Humanism was a pervasive cultural mode and not the program of a small elite, a program to revive the cultural legacy, literary legacy, and moral philosophy of classical antiquity. There were important centres of humanism in Florence, Naples, Rome, Venice, Genoa, Mantua, Ferrara, and Urbino.
Some of the first humanists were great collectors of antique manuscripts, including Petrarch, Coluccio Salutati, and Poggio Bracciolini. Of the three, Petrarch was dubbed the "Father of Humanism" because of his devotion to Greek and Roman scrolls. Many worked for the organized Church and were in holy orders (like Petrarch), while others were lawyers and chancellors of Italian cities (such as Petrarch's disciple Salutati, the Chancellor of Florence) and thus had access to book copying workshops.
In Italy, the humanist educational program won rapid acceptance and, by the mid-fifteenth century, many of the upper classes had received humanist educations. Some of the highest officials of the Church were humanists with the resources to amass important libraries. Such was Cardinal Basilios Bessarion, a convert to the Latin Church from Greek Orthodoxy, who was considered for the papacy and was one of the most learned scholars of his time. There were several fifteenth-century and early sixteenth-century humanist Popes〔They include Innocent VII, Nicholas V, Pius II, Sixtus IV, Alexander VI, Julius II and Leo X. Innocent VII, patron of Leonardo Bruni, is considered the first humanist Pope. See ( James Hankins, ''Plato in the Italian Renaissance'' (New York: Columbia Studies in the Classical Tradition, 1990), p. 49 ); for the others, see their respective entries in Sir John Hale's ''Concise Encyclopaedia of the Italian Renaissance'' (Oxford University Press, 1981).〕 one of whom, Aeneas Silvius Piccolomini (Pius II), was a prolific author and wrote a treatise on "The Education of Boys".〔See ''Humanist Educational Treatises'', (2001) pp. 126–259. This volume (pp. 92–125) contains an essay by Leonardo Bruni, entitled "The Study of Literature", on the education of girls.〕 These subjects came to be known as the humanities, and the movement which they inspired is shown as humanism.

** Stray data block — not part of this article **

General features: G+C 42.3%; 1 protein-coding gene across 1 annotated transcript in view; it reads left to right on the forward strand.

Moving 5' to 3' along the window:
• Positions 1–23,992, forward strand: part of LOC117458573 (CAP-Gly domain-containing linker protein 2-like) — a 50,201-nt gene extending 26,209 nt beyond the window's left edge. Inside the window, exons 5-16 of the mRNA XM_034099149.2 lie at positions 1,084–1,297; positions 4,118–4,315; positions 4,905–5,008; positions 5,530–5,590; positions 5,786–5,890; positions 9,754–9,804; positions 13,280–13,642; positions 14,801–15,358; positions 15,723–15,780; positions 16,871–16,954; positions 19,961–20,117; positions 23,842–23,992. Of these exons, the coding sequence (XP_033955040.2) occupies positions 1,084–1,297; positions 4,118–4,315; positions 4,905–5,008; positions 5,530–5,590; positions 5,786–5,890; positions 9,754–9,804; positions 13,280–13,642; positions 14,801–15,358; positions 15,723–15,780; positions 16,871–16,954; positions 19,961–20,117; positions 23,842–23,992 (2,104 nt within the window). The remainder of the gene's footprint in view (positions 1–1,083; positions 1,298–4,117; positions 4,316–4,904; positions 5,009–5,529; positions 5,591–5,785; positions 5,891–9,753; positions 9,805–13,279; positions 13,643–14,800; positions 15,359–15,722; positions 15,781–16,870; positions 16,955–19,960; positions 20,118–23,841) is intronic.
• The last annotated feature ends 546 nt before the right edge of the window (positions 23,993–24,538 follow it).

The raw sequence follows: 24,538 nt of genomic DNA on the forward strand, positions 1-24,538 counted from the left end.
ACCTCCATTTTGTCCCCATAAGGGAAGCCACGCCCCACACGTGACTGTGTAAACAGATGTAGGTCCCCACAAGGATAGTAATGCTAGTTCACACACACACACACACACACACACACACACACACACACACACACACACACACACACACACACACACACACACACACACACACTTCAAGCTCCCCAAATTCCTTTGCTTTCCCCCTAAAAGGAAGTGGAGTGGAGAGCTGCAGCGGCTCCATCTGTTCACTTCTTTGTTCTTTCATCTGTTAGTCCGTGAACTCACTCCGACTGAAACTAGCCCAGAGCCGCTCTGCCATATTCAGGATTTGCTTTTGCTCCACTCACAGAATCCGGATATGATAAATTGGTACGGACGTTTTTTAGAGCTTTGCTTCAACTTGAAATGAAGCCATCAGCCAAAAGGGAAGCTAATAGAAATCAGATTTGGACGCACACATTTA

Italian Humanism spread northward to France, Germany, the Low Countries, and England with the adoption of large-scale printing after the end of the era of incunabula (or books printed prior to 1501), and it became associated with the Protestant Reformation. In France, pre-eminent Humanist Guillaume Budé (1467–1540) applied the philological methods of Italian Humanism to the study of antique coinage and to legal history, composing a detailed commentary on Justinian's Code. Budé was a royal absolutist (and not a republican like the early Italian ''umanisti'') who was active in civic life, serving as a diplomat for François I and helping to found the Collège des Lecteurs Royaux (later the Collège de France). Meanwhile, Marguerite de Navarre, the sister of François I, was a poet, novelist, and religious mystic〔She was the author of ''Miroir de l'ame pecheresse'' (''The Mirror of a Sinful Soul''), published after her death, among other devotional poetry. See also "Marguerite de Navarre: Religious Reformist" in Jonathan A. Reid, ( ''King's sister--queen of dissent: Marguerite of Navarre (1492-1549) and her evangelical network'' ) (''Studies in medieval and Reformation traditions, 1573-4188''; v. 139). Leiden; Boston: Brill, 2009. (2 v.: (xxii, 795 p.) ISBN 978-90-04-17760-4 (v. 1), 9789004177611 (v. 2)〕 who gathered around her and protected a circle of vernacular poets and writers, including Clément Marot, Pierre de Ronsard, and François Rabelais.